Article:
Runoff from the Levittown Lake basin is presumed to be contributing with sewage from possible sewer mains and septic tanks overflow, as well as contaminants like metals and oils derived from surrounding ground transportation infrastructure, and urban wastes dumped directly into the lake. During periods of high runoff events, high nutrient loads could enter the lake which can be deleterious to the lake’s ecological health and impair the homeostatic capacity of the semi-enclosed coastal resource. In addition, flood tides could be contributing pollutants derived from the nearby Río Hondo and Río Bayamón through the runoff channel (fig. 3).

Location of the Levittown’s inlet/outlet and runoff channels.

Figure 3. Location of the Levittown’s inlet/outlet and runoff channels.

Although the Levittown Lake could be an important coastal resource in the middle of development, local and Federal authorities, there are no documented scientific data to characterize, manage, and regulate the resource. Therefore, the need to establish the water quality baseline data is necessary.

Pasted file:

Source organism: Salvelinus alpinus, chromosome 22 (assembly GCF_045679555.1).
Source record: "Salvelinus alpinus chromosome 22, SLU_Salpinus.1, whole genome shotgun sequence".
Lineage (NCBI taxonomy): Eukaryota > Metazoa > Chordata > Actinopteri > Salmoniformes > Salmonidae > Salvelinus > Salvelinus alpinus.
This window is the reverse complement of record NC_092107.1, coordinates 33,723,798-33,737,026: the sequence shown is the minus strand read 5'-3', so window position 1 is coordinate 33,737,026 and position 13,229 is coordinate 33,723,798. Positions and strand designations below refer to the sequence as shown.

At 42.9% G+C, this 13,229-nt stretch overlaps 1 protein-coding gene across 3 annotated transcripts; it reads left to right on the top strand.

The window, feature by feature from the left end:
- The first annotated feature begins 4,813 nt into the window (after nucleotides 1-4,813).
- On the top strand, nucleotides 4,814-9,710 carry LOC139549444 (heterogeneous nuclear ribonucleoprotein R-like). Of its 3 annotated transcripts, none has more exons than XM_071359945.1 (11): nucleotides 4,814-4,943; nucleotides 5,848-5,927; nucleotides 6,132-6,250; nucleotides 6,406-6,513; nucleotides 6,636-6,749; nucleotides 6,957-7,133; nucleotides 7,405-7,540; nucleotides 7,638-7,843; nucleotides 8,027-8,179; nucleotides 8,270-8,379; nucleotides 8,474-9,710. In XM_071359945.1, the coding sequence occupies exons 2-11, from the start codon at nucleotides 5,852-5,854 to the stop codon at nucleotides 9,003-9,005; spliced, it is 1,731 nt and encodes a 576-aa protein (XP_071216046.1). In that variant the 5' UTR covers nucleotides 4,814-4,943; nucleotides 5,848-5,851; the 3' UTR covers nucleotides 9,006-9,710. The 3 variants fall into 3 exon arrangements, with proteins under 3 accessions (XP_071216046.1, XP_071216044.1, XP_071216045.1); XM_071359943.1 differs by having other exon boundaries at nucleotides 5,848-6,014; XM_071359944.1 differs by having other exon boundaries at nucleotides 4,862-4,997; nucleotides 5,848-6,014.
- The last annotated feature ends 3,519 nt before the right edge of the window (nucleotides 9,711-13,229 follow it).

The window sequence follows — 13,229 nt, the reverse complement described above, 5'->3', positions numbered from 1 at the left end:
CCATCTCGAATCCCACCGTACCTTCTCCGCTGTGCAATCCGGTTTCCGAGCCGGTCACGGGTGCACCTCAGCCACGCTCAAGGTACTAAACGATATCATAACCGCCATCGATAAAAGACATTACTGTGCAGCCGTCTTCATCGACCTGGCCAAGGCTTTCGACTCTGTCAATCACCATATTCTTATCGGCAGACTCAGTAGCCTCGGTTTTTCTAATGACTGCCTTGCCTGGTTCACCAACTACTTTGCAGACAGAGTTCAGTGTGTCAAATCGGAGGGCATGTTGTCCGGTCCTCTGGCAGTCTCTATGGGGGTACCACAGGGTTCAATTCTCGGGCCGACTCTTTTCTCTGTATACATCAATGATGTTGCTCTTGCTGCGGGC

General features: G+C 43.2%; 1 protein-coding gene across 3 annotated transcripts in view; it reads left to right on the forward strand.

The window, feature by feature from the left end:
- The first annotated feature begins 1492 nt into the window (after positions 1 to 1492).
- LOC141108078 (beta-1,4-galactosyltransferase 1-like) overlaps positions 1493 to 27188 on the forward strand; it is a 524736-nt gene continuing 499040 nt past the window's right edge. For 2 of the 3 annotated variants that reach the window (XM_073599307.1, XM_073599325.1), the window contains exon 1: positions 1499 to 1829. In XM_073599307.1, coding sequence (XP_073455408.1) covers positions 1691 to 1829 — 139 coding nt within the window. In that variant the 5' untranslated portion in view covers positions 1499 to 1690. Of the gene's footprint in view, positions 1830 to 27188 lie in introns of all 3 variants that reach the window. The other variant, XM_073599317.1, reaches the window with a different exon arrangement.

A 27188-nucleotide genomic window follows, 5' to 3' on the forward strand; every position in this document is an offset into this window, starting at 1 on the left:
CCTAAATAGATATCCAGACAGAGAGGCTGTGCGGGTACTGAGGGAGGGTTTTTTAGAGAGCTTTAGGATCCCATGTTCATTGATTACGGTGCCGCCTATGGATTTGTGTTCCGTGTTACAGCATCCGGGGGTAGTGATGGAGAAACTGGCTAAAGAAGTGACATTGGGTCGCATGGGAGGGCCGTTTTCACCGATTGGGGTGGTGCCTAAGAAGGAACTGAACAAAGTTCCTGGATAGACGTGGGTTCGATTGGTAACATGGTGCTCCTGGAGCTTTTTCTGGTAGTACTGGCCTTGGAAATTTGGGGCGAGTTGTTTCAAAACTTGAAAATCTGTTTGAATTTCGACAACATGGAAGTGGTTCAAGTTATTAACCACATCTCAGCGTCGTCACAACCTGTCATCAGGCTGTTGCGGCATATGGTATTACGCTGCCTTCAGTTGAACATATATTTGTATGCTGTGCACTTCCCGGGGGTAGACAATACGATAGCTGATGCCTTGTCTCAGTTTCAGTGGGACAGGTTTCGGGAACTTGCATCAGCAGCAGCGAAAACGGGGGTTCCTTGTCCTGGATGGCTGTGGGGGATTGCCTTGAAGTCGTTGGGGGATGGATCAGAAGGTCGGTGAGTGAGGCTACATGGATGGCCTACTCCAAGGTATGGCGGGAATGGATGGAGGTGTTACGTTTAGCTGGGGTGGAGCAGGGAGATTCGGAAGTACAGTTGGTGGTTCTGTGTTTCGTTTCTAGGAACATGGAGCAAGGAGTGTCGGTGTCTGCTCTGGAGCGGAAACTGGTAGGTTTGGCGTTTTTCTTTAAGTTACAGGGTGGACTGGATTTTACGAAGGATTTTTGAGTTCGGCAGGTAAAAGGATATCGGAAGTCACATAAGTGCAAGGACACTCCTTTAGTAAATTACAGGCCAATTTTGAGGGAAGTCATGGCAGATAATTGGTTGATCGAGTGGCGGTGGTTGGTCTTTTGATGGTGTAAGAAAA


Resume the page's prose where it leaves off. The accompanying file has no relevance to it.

The objective of this study is to obtain baseline data of the physical, chemical, biological, and bacteriological conditions of the Levittown Lake to define its present characteristics and provide to the stakeholders of the resource a holistic perspective of the area’s hydrology and ecological conditions.


The proposed study will encompass the Levittown Lake’s main water body, the inlet/outlet, and the runoff channels. Data collection will include monthly measurements of physical, chemical, biological, and bacteriological parameters to define seasonal variability during one year. The study will also include two diel studies to determine community productivity rates, diurnal variation of selected water-quality characteristics, water interchange of the lagoon with the ocean through the outlet channel. The study is proposed to be conducted between October 2009 and September 2011, for a total of two natural years.

Strategy and Approach

The study will include the following field activities:

  1. Collection of selected physical properties of water at seven stations inside the lake and at the channels to define monthly and seasonal variations in Levittown Lake. The parameters will include temperature, pH, dissolved oxygen, specific conductance, salinity, and Secchi disk water transparency.
  2. Collect surficial water samples at three stations inside the lake and at the channels to define monthly and seasonal variations in fecal indicator bacteria concentrations.